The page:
At Risk Flag

Good Day All:

I am trying to add to the following formula below. If my Due Date (Planned) is within 1 day (i.e. due 04/12/18) and % Complete (Actual) is less than 50%, it should be Flagged.

=IF(Duration3 > 0, IF(OR(AND(TODAY() > [Due Date (Planned)]3, [% Complete (Actual)]3 < 1), AND(TODAY() > [Start Date (Planned)]3, TODAY() < [Due Date (Planned)]3, [% Complete (Actual)]3 < 0.5)), 1, 0), 0)

Thanks

Comments

  • Chris McKay
    Chris McKay ✭✭✭✭✭✭

    Hi Kam,

    This will do what you've described:

    =IF(AND(Duration3 > 0, TODAY() -1 <= [Due Date (Planned)]3, [% Complete (Actual)]3 < 0.5), 1, 0)

    However, looking at your formula, it looks like you may be trying to do more than what you've indicated.

  • Yes, I am trying to combine your formula with what I already have. I will try this and let you know how it works.

    Thanks

  • Tony Barthelemy
    edited 04/12/18

    Chris:

    I added your formula and it activates even if the due date is 4 days out. For example, I changed the duration to 10 days and the due date (Planned) is 04/16/18. Base on today (04/12/18), the Flag should activate on 04/13/18 if it is less than 50% complete.

    Task Example: Based on the 49% and Due Date the 04/13/18. This Task should Flagged because it meets one of the conditions in the formula. Hope this helps explain it a little bit better. Thanks

    MSP Issues contract amendment/PO    

    9d    80.0h    04/03/18    04/13/18        89%    49%

  • Chris McKay
    Chris McKay ✭✭✭✭✭✭

    Hi Kam,

    Try: =IF(AND([Due Date (Planned)]1 <= TODAY() + 1, [% Complete]1 < 0.5), 1, 0)

    Cheers,

    Chris

  • Thanks Chris that worked

  • Chris I applied the same logic to my At Risk Column however it did not work.

     

    At Risk Rule: If the Due Date (Planned) is 04/16/18 and %  Complete (Actual) is less than 50%. The At Risk Column should be Flagged based on the Task only has 1 day left before its due.

    Formula: =IF(Duration3 > 0, IF(OR(AND([Due Date (Planned)]3 < TODAY() + 1, [% Complete (Actual)]3 < 0.5), AND(TODAY() > [Start Date (Planned)]3, TODAY() < [Due Date (Planned)]3, [% Complete (Actual)]3 = 0)), 1, 0), 0)

  • Chris McKay
    Chris McKay ✭✭✭✭✭✭
    edited 04/13/18

    Kam, IF statements read like this:

    IF(a condition is true, then calculate or show this, but if it is false calculate or show this).

    You can of course use as many IFs as you'd like and include boolean operators like AND/OR to create a nested IF statement. This is a little more complex and can be approached in a number of ways:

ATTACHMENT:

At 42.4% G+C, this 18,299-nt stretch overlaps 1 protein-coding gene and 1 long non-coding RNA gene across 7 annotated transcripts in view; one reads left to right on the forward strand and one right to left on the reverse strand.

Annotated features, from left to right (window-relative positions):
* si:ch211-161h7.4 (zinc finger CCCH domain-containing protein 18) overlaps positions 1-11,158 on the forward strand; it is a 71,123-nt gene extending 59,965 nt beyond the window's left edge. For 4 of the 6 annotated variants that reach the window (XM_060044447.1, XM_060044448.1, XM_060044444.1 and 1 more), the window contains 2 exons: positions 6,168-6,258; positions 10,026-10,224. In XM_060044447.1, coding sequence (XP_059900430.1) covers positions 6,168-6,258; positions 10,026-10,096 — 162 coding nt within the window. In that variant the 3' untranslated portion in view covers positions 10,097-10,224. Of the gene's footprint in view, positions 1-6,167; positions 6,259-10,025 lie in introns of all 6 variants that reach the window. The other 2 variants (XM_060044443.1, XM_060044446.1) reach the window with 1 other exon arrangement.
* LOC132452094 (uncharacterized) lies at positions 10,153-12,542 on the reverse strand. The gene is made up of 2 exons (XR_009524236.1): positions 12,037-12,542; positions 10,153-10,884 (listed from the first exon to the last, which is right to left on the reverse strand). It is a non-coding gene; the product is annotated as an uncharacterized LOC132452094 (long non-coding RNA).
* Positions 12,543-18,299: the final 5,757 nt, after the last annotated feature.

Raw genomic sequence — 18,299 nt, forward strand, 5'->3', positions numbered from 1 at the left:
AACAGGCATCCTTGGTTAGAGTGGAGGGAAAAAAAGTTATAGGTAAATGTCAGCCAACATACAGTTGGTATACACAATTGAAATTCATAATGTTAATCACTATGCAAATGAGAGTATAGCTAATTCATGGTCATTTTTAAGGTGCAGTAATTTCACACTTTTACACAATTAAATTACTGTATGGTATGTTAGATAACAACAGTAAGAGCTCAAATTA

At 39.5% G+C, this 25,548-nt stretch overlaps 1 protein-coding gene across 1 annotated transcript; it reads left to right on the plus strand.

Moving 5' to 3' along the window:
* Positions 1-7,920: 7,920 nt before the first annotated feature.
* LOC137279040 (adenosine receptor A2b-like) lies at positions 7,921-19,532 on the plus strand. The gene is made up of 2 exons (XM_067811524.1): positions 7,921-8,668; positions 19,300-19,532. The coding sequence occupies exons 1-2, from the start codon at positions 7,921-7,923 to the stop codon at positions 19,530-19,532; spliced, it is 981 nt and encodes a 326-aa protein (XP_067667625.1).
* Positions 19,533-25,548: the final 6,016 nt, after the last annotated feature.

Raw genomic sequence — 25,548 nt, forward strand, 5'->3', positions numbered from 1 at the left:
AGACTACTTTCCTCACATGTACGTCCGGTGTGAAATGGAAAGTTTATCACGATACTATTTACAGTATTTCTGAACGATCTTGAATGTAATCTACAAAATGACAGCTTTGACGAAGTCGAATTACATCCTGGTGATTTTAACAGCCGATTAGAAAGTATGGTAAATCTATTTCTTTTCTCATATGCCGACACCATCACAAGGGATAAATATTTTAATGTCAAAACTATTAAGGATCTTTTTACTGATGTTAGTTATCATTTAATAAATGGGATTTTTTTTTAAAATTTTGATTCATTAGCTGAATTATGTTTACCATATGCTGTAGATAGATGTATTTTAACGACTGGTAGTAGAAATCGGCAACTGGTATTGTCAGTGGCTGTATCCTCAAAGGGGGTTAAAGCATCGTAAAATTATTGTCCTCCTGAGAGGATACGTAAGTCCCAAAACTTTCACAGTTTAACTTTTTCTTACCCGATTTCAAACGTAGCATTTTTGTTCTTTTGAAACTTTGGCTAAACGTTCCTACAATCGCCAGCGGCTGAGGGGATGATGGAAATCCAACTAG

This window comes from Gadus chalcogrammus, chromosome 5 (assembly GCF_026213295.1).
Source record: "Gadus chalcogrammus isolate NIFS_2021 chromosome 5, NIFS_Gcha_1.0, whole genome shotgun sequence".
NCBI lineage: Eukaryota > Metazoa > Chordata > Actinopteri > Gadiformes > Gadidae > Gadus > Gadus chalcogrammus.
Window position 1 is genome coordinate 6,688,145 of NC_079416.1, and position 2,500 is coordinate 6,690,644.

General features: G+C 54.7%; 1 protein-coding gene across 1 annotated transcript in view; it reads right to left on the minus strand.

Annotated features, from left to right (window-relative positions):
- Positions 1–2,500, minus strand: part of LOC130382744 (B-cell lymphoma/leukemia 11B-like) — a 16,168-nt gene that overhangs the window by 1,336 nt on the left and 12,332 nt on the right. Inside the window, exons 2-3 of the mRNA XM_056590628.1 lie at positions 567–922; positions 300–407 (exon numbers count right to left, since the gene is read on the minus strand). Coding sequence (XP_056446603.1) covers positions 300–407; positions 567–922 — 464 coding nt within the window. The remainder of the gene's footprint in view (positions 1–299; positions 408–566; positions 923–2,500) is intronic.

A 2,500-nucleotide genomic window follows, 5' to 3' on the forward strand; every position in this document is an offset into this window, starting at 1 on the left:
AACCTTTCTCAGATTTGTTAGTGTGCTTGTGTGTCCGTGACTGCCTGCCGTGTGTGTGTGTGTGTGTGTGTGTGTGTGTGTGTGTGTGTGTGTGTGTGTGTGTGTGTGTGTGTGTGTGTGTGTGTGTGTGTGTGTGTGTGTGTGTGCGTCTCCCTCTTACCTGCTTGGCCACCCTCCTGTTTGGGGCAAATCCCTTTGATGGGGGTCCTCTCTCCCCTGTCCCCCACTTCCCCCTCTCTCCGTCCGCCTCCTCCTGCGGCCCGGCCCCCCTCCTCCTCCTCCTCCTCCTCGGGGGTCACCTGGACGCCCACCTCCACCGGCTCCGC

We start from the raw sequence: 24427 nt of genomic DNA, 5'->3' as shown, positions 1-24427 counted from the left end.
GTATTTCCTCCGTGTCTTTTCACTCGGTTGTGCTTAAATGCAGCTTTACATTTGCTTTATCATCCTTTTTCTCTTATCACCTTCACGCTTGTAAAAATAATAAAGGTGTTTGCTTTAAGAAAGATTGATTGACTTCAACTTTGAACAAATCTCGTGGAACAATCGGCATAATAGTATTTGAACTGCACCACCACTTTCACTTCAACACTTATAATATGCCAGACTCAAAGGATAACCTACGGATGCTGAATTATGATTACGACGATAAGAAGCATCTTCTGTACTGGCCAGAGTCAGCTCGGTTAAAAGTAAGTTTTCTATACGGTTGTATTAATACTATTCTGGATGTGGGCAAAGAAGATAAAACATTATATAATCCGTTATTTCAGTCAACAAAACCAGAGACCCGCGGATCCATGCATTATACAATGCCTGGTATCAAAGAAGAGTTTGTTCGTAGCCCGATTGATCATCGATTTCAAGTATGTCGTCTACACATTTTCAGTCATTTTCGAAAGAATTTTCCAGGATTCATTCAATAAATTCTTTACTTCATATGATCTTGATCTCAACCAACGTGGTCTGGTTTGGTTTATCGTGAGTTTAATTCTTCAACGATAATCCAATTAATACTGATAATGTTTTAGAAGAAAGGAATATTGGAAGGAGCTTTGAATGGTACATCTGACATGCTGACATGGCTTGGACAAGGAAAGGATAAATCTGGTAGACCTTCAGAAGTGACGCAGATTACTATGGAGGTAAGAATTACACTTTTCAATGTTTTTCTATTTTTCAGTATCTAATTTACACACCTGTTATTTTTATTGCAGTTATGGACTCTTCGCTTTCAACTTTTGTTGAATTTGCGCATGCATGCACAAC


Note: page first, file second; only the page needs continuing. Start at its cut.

1. This method essentially asking Yes/No to get to a logical conclusion (i.e. the last False value) as every other condition is false.



      =IF(condition 1 is true, then calculate or show this and stop, if condition 1 is false then evaluate IF(condition 2 is true, then calculate or show this and stop, however if condition 2 is false then evaluate IF(condition 3 is true, then calculate or show this and stop, but if condition 3 is false and therefore all conditions are false then calculate or show this)))



      I find this the easiest approach for simple scenarios, as it reads like a linear story and you can easily see the logical progression. It also makes it easier to determine how many IF statements you have and therefore whether they are evaluating properly and how to close them properly (e.g. 3 IF statements = 3 closing brackets).

       
    2. Another method is to use the true or false values to trigger subsequent IFs which allows a more dynamic (but complex) tree decision path to get to your logical conclusion.



      =IF(condition 1 is true, then evaluate IF(condition 2 is true, then calculate or show this and stop, however if the condition 2 is false then evaluate IF(condition 3 is true, then evaluate IF(condition 4 is true, then evaluate IF(condition 5 is true, then calculate and or show this and stop, but if condition 5 is false then calculate or show this and stop), however if condition 4 is false then calculate or show this and stop), however if condition 3 is false then calculate or show this and stop)), however if condition 1 is false then calculate or show this and stop)



      Significantly more complex to evaluate, but you can create some pretty impressive results

    Looking at your requirements, I'd use method 1 to create:

    =IF(AND(Duration3 > 0, OR([Due Date (Planned)]3 < TODAY() + 1, [% Complete (Actual)]3 < 0.5), TODAY() > [Start Date (Planned)]3, TODAY() < [Due Date (Planned)]3, [% Complete (Actual)]3 = 0)), 1, 0)

    Your original formula had some errors amongst the OR and AND operators and you were using an additional IF where it wasn't required. You're essentially saying, If all this stuff is true (AND) including some conditions that may be one or the other (OR), then flag 1, if not flag 0.

  • Very well! I appreciate all your help.

     

     

  • Steve Rogers
    edited 07/27/18

    I wonder if anyone might be able to help me with a similar problem.  I've attached a sample of a new template I'm building and I'd like the "At Risk?" flag to automatically appear if a task is between 0% (or blank) and 50% complete and the Finish date is the one day (or maybe 2) into the future, or if the task is less than 100% complete and the Finish date is in the past.  Hopefully that made sense.

    I've tried several variations of the formula but none of them have worked.  I haven't included any of those iterations here because I tried so many with no idea if any of them were close. 

    Any ideas on how to build a formula that could accomplish the above?

    Thank you!

    Steve

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